The backbone network of monitoring stations is represented by the National air pollution network (SIS) operated by CHMI. It includes both the automated monitoring stations (AMS, AIM) and the manual stations (MIM) from which the obtained samples are analyzed in CHMI laboratories. In many cases, in one locality parallel ambient air pollution monitoring is carried out using both automated and manual methods. The National air pollution network is supplemented with monitoring stations of other organizations and their measurement results are also used for ambient air quality evaluation.

New calculation criteria pursuant to Annex I to the Directive 2008/50/EC and Annex IV to the Directive 2004/107/EC were implemented for air quality evaluation in this yearbook. The above annexes set the data quality objectives for ambient air quality assessment. Pursuant to Annex I to the Directive 2008/50/EC and Annex IV to the Directive 2004/107/EC only data from the measuring stations may be used for ambient air quality evaluation for which the requirement for minimum data capture amounting to 90 % is fulfilled. The requirements for the calculation do not include losses of data due to the regular calibration or the normal maintenance of the instrumentation. Without prejudice to Annex I to Directive 2008/50/EC, the criteria set in Annex XI of the same directive shall be used when aggregating data and calculating statistical parameters. Due to these changes some of the data presented in previous yearbooks may slightly differ as compared with the data presented in this yearbook.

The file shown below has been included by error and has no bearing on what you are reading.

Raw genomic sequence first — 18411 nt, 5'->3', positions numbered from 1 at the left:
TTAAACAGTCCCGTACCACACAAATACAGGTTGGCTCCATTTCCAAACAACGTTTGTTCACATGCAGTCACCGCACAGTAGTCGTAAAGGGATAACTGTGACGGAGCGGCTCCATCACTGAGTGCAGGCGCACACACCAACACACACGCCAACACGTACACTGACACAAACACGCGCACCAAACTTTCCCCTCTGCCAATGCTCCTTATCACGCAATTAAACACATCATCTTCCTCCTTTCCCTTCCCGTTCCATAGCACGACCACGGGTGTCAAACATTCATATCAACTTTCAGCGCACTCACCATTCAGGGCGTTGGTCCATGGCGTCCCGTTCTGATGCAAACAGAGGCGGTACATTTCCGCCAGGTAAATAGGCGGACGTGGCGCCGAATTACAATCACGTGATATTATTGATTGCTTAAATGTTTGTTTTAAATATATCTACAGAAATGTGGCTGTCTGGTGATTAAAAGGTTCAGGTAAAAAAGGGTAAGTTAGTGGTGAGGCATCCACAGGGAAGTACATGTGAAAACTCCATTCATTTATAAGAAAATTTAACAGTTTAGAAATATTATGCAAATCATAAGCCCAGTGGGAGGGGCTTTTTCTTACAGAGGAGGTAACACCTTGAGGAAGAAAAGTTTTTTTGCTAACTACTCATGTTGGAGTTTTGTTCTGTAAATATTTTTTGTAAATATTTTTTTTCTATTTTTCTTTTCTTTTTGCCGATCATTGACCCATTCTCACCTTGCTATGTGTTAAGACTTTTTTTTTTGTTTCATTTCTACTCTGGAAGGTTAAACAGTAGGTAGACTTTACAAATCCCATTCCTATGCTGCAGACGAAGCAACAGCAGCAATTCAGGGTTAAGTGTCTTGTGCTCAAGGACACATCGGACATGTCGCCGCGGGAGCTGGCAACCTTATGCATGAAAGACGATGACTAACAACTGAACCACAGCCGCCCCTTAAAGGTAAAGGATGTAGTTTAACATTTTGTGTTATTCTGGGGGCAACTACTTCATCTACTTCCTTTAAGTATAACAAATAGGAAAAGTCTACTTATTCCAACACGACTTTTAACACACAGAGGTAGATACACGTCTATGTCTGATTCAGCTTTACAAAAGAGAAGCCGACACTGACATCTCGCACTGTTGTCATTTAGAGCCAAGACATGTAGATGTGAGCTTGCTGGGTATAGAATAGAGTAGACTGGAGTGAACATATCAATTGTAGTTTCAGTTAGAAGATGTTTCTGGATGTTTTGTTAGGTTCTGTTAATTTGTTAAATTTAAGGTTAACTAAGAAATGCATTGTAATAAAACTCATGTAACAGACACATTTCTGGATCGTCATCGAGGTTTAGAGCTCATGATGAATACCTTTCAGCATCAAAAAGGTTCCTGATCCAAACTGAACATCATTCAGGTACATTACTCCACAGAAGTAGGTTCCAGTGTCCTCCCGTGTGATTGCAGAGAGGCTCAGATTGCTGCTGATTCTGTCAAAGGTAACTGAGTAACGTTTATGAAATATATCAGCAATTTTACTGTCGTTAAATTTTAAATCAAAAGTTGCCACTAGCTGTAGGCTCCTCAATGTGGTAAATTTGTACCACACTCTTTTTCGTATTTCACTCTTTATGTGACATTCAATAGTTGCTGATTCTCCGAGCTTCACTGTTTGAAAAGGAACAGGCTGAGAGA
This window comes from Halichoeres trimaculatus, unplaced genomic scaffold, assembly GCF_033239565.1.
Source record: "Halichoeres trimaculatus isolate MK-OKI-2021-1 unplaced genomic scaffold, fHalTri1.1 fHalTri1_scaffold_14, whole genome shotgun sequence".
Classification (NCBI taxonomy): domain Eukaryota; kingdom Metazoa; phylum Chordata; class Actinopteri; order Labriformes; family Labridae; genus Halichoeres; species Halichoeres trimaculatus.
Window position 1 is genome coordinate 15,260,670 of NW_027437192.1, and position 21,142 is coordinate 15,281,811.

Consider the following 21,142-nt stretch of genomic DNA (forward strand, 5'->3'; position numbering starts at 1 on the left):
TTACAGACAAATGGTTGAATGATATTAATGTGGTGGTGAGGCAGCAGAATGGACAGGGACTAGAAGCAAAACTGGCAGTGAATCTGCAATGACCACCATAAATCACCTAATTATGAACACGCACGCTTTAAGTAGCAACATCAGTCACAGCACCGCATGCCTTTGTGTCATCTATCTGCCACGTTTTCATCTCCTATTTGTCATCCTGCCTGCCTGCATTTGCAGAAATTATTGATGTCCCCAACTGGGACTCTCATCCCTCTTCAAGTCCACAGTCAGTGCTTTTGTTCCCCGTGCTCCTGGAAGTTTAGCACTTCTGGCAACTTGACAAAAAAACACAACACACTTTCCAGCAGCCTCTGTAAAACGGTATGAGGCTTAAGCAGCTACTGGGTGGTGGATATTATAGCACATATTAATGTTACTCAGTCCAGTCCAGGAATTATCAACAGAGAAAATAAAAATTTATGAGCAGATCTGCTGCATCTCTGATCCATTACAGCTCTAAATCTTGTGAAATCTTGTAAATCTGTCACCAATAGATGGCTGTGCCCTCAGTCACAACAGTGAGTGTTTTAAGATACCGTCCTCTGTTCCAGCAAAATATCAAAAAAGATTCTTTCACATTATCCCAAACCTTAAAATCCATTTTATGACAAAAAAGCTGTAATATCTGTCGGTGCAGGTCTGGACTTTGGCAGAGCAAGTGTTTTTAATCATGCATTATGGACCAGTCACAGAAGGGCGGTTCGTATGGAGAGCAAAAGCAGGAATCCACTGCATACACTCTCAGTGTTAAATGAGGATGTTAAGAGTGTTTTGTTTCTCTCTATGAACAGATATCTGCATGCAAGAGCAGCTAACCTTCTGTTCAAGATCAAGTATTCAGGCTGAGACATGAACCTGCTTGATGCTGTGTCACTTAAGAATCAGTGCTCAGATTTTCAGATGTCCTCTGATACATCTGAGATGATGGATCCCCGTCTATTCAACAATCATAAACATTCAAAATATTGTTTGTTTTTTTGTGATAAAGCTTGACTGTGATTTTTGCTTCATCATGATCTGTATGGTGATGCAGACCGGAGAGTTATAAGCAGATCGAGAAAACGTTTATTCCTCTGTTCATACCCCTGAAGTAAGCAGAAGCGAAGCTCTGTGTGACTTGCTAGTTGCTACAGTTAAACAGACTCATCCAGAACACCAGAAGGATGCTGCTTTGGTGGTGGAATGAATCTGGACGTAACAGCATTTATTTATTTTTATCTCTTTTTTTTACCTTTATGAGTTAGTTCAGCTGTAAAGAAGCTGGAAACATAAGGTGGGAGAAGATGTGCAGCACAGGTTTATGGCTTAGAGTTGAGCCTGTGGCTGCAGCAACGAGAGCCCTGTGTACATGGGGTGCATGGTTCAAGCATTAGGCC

The production of maps of air pollution characteristics and ambient air quality evaluation are based on the EoI classification of measuring stations (Table XI.2). This official European classification has been implemented in all localities in the CR registered in the Air Quality Information System (ISKO) database. The complete EoI classification of localities consists of three fundamental letters divided by strokes showing the type of the locality, the type of the area and the characteristic of the area. The third column shows only the examples of the combinations for area characteristics; in fact, any logical combination is possible, however, the first letter has the highest priority. Further information on station classification incl. the new legislation is presented in the 2013 “Summary Tabular Survey” (CHMI 2014b).